McCartneys' Meat Free Monday Campaign Rolls On
Meat Free Monday is not about vegetarianism
I posted already on Paul McCartney's support of Meat Free Monday. Given the undeniable links between meat and climate change, the former Beatle's calls for people to give up eating meat just one day a week seem eminently reasonable. However, I can't help but wonder if this part-time vegetarianism is a sneak attack by the animal rights lobby - hoping that Monday-night tofu is a gateway drug for a more permanent move away from animal protein. Not so, says Stella McCartney at least - she's actually trying to distance herself from the vegetarian debate on this one. In an article in the UK's Telegraph newspaper, the McCartney family talks about Meat Free Monday - and they also open up about their home life, their high profile vegetarianism, and Linda McCartney's legacy. Despite standing by their veggie principles, this new campaign is not, they insist, a trojan horse effort to convert us all. Quoting a UN report that claims livestock production is responsible for a whopping 18 percent of global climate emissions, the McCartneys claim that even giving up meat for one day would have more impact than cutting out your car use one day a week.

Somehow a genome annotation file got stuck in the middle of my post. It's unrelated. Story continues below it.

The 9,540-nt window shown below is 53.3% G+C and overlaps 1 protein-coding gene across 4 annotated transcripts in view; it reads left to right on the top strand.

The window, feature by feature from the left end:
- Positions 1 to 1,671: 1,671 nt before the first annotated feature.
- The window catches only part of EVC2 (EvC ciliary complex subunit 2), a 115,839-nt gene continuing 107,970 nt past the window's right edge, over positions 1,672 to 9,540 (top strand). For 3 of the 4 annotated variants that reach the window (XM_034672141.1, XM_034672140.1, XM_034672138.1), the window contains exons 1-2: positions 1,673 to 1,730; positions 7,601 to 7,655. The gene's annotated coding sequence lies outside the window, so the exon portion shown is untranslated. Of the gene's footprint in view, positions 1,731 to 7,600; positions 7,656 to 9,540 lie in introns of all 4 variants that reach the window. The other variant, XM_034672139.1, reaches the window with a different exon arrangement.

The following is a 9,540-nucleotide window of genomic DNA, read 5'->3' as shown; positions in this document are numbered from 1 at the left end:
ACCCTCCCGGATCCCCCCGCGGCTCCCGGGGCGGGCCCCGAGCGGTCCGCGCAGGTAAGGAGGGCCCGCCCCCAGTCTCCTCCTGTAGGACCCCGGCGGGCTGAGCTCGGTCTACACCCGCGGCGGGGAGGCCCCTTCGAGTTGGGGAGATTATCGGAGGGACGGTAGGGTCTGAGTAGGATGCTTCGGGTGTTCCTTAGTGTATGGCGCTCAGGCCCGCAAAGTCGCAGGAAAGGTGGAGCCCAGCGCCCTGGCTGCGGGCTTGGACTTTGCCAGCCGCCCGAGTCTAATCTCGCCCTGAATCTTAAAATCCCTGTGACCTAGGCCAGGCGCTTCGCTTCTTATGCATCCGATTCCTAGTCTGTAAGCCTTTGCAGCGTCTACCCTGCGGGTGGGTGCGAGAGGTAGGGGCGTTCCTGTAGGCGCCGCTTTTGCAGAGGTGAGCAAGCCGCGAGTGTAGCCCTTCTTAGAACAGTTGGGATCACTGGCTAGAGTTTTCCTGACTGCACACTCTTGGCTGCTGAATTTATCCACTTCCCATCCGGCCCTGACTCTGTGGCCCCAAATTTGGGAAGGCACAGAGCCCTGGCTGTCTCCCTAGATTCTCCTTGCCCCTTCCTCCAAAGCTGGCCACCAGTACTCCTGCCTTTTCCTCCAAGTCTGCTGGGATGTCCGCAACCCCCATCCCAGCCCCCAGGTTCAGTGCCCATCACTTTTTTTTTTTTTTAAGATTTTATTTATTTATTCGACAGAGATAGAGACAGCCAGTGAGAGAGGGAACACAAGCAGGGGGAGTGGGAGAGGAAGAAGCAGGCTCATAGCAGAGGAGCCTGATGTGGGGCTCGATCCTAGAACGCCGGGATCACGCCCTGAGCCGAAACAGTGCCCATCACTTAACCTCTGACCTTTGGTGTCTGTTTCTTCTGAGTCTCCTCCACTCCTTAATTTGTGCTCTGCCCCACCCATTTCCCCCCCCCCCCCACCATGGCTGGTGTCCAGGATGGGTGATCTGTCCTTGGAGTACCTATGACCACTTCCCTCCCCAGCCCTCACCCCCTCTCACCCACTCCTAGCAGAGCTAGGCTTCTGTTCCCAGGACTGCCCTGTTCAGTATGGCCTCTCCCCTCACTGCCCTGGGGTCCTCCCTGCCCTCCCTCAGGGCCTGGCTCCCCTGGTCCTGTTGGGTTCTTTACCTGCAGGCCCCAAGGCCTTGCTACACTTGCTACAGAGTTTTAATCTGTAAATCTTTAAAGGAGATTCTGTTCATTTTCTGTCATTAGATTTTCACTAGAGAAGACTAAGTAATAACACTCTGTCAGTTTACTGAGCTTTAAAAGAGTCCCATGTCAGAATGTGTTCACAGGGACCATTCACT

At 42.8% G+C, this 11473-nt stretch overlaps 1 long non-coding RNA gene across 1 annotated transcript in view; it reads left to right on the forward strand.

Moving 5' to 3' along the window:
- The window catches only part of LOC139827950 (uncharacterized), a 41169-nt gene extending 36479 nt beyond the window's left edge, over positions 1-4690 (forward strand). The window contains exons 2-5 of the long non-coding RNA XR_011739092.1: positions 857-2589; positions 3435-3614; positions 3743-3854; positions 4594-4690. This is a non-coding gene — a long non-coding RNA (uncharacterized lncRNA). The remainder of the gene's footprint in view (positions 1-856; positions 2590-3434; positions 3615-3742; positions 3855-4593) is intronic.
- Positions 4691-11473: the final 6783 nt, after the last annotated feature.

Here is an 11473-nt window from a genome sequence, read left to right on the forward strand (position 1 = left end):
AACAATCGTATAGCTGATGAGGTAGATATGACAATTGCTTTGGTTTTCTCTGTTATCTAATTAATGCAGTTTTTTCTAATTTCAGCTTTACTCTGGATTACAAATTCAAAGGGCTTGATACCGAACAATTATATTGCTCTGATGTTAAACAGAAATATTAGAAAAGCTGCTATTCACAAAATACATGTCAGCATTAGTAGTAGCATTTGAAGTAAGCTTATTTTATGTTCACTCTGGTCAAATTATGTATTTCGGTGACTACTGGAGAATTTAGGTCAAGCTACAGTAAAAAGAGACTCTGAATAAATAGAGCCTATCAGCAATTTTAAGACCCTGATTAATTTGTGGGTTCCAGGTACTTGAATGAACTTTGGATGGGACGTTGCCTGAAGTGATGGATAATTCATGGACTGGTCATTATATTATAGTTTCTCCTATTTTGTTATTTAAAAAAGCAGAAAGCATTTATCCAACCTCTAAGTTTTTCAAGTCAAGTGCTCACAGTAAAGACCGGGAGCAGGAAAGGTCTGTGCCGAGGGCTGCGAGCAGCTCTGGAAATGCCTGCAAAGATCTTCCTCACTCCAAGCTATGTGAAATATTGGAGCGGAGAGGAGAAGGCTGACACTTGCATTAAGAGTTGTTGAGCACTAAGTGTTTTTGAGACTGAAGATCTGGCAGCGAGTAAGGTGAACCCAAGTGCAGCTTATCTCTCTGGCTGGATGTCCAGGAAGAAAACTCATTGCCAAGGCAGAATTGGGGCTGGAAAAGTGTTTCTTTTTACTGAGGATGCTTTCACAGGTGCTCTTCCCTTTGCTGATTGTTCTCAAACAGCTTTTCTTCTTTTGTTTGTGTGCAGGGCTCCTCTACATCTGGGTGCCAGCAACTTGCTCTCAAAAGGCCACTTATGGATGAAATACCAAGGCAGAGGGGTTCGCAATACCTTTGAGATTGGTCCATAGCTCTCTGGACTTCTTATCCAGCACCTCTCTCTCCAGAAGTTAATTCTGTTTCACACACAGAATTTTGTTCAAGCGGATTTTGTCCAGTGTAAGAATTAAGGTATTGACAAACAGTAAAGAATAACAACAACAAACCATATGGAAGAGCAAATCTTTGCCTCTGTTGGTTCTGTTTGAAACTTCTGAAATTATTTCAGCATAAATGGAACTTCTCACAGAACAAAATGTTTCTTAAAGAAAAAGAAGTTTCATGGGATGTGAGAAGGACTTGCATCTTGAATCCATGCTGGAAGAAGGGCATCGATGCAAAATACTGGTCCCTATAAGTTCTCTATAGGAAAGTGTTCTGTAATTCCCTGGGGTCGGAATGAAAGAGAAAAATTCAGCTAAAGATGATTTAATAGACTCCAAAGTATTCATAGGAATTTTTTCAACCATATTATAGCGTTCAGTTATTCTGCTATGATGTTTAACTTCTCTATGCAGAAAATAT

As Stella puts it, "It’s ok to just give up meat for one day, it doesn’t make you a vegetarian if you hate vegetarians, it doesn’t make you a cranky, hemp wearing pot smoker. It’s alright, it’s allowed - it doesn’t make you a kind of the person you don’t want to be. It just means you are doing something positive."
Now don't get me wrong - I think a much larger shift toward vegetarianism would be a great thing. TreeHugger founder Graham Hill, for example - is urging folks to give up meat for the entire working week, becoming in effect weekday vegetarians. But I think the McCartney's are on to something - a reasonable approach like this is likely to win over many more converts than a celebrity preach-fest about the need to go 100% veggie. Here's Stella again in the Telegraph:
If everyone gave it up on a Monday it would be more effective than everyone stopping driving their car on a Monday. We are not perfect. It’s so important to get that across because it’s like oh, those bloody Maccas, talking again about not killing cows! It is boring. But the reality is, I like to think I am trying to do my little bit. I will turn off a light when I leave a room; I will turn off a socket if I don’t want to be using the socket. And those are tiny little things.
Even if we all simply ate less meat at each sitting, we'd be doing our part. But good on the McCartney's for sticking to their veggie ways, and for encouraging others to do what they can without resorting to dogma or absolutes.